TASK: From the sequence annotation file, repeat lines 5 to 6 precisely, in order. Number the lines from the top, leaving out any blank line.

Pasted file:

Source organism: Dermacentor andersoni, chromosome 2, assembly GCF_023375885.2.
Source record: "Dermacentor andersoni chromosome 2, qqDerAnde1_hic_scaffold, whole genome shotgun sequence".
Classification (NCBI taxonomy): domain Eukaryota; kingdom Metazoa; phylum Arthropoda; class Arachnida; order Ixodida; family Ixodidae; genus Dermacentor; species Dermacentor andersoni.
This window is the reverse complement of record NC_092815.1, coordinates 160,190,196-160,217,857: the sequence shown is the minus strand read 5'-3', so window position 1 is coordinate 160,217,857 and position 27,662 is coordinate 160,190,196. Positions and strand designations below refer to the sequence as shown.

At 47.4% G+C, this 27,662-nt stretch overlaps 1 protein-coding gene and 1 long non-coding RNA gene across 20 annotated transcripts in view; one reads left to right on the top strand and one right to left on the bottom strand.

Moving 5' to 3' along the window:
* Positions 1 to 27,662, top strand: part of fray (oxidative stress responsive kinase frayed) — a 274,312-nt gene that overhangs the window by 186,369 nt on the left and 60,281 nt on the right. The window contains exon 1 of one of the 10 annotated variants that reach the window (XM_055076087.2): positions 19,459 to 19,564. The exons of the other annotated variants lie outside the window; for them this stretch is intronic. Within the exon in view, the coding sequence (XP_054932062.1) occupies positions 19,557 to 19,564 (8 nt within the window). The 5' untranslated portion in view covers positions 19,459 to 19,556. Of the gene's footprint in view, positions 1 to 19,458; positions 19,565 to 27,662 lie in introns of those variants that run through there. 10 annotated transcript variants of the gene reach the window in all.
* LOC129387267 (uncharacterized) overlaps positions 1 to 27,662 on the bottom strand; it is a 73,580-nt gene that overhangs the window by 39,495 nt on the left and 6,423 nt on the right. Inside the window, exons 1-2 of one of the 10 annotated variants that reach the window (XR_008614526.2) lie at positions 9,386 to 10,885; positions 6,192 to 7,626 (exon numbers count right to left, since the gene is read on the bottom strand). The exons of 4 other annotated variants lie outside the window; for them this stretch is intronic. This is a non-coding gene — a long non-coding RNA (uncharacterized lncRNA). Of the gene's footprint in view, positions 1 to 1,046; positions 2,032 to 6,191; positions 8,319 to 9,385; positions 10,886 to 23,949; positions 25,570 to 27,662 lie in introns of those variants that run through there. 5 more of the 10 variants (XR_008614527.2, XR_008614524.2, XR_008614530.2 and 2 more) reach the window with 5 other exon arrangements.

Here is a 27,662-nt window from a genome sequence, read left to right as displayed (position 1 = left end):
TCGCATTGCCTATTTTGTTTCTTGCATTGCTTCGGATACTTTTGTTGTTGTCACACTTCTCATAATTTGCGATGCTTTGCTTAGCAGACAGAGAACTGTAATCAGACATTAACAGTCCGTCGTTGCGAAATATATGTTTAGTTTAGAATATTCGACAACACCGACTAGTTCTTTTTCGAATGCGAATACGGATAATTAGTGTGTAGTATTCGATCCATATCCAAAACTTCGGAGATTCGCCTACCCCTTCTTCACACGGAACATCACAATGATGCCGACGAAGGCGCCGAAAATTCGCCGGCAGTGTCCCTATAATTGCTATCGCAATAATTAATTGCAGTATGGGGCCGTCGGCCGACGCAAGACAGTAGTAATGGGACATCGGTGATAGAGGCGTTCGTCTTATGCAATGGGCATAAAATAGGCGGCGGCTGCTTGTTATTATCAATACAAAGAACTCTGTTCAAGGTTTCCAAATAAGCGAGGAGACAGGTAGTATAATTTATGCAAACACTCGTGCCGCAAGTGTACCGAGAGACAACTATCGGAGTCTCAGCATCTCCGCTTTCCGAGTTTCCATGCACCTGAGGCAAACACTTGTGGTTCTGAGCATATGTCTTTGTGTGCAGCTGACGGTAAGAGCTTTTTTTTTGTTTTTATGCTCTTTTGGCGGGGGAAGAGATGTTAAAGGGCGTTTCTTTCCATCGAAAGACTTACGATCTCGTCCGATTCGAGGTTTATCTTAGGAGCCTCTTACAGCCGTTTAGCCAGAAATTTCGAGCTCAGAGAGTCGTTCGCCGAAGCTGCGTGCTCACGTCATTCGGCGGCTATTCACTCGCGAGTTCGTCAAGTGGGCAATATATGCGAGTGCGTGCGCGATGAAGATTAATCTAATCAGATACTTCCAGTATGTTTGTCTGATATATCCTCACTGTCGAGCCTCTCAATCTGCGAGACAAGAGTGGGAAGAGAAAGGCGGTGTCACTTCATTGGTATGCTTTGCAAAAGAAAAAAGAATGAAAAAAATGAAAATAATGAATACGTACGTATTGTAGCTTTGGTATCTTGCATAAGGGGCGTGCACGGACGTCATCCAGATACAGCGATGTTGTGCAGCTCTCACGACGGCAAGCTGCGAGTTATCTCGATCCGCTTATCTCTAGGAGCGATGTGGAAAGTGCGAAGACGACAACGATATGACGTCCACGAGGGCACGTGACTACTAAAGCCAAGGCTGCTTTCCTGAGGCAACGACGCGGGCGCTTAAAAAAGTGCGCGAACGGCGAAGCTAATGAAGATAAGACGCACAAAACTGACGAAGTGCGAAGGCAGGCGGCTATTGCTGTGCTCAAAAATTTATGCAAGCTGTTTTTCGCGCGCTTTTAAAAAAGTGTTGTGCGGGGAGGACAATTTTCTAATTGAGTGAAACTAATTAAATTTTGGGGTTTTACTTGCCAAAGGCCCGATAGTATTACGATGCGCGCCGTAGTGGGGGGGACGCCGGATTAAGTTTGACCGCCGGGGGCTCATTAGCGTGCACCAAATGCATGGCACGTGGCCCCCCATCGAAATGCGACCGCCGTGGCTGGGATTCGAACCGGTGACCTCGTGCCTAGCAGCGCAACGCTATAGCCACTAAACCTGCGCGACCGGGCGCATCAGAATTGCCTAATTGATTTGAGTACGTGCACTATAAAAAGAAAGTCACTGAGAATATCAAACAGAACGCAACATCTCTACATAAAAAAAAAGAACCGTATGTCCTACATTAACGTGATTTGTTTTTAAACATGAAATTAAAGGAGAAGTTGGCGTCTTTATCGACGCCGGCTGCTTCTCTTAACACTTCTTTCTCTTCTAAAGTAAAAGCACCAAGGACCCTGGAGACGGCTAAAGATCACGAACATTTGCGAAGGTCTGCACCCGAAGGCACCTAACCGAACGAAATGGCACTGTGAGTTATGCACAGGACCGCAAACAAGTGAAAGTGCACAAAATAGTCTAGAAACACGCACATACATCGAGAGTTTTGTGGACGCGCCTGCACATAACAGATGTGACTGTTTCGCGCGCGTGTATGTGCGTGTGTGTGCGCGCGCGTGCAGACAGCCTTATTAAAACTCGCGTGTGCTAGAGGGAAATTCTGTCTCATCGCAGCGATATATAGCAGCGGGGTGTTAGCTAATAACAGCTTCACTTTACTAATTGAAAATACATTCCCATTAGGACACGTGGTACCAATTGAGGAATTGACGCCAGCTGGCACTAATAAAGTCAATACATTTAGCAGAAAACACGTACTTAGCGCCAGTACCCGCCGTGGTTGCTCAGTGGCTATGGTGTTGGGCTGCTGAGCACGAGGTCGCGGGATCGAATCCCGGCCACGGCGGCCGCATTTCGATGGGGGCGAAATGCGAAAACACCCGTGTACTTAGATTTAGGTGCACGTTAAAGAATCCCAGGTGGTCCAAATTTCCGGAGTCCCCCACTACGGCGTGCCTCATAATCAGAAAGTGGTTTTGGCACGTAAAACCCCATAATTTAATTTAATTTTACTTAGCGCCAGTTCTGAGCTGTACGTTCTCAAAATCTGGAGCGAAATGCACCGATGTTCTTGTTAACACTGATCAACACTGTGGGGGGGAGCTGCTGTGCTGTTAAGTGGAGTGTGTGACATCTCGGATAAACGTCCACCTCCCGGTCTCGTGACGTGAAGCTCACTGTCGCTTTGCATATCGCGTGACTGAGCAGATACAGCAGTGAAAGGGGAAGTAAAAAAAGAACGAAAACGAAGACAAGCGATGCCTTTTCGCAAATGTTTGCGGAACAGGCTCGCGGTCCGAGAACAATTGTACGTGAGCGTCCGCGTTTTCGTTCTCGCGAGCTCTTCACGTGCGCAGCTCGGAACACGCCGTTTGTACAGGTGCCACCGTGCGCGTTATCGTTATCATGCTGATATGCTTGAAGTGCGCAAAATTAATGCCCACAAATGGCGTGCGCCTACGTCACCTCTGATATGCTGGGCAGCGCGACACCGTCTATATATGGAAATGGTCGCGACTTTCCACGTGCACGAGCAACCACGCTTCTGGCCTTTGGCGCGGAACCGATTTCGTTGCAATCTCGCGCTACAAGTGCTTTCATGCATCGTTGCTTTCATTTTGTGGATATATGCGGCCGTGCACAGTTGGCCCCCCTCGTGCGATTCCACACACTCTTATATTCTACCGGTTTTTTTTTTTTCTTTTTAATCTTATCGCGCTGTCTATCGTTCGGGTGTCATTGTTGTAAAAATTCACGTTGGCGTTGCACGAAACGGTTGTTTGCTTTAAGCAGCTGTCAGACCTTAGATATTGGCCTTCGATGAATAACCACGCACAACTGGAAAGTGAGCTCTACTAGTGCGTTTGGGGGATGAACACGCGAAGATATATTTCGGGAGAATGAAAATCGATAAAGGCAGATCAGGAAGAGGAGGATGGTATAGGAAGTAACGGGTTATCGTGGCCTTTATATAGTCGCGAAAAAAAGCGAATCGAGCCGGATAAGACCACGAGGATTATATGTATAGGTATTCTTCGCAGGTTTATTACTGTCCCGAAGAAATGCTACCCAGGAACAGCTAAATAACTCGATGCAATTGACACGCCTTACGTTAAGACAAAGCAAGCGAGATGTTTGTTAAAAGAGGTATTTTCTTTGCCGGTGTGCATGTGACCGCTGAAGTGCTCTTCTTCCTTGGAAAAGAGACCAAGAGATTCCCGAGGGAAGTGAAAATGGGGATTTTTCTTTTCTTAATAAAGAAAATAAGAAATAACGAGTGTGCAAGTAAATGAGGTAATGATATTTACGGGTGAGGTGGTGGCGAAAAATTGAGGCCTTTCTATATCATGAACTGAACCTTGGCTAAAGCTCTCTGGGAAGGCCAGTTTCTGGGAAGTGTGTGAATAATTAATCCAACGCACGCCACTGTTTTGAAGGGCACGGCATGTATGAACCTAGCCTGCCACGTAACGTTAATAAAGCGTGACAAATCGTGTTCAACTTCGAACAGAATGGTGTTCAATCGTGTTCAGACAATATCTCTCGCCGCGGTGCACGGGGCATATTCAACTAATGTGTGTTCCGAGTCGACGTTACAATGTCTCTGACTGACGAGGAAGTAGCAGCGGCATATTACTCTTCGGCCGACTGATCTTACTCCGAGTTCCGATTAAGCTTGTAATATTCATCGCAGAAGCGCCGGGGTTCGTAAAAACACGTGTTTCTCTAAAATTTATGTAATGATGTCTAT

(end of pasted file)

At 47.4% G+C, this 27,662-nt stretch overlaps 1 protein-coding gene and 1 long non-coding RNA gene across 20 annotated transcripts in view; one reads left to right on the top strand and one right to left on the bottom strand.

Moving 5' to 3' along the window: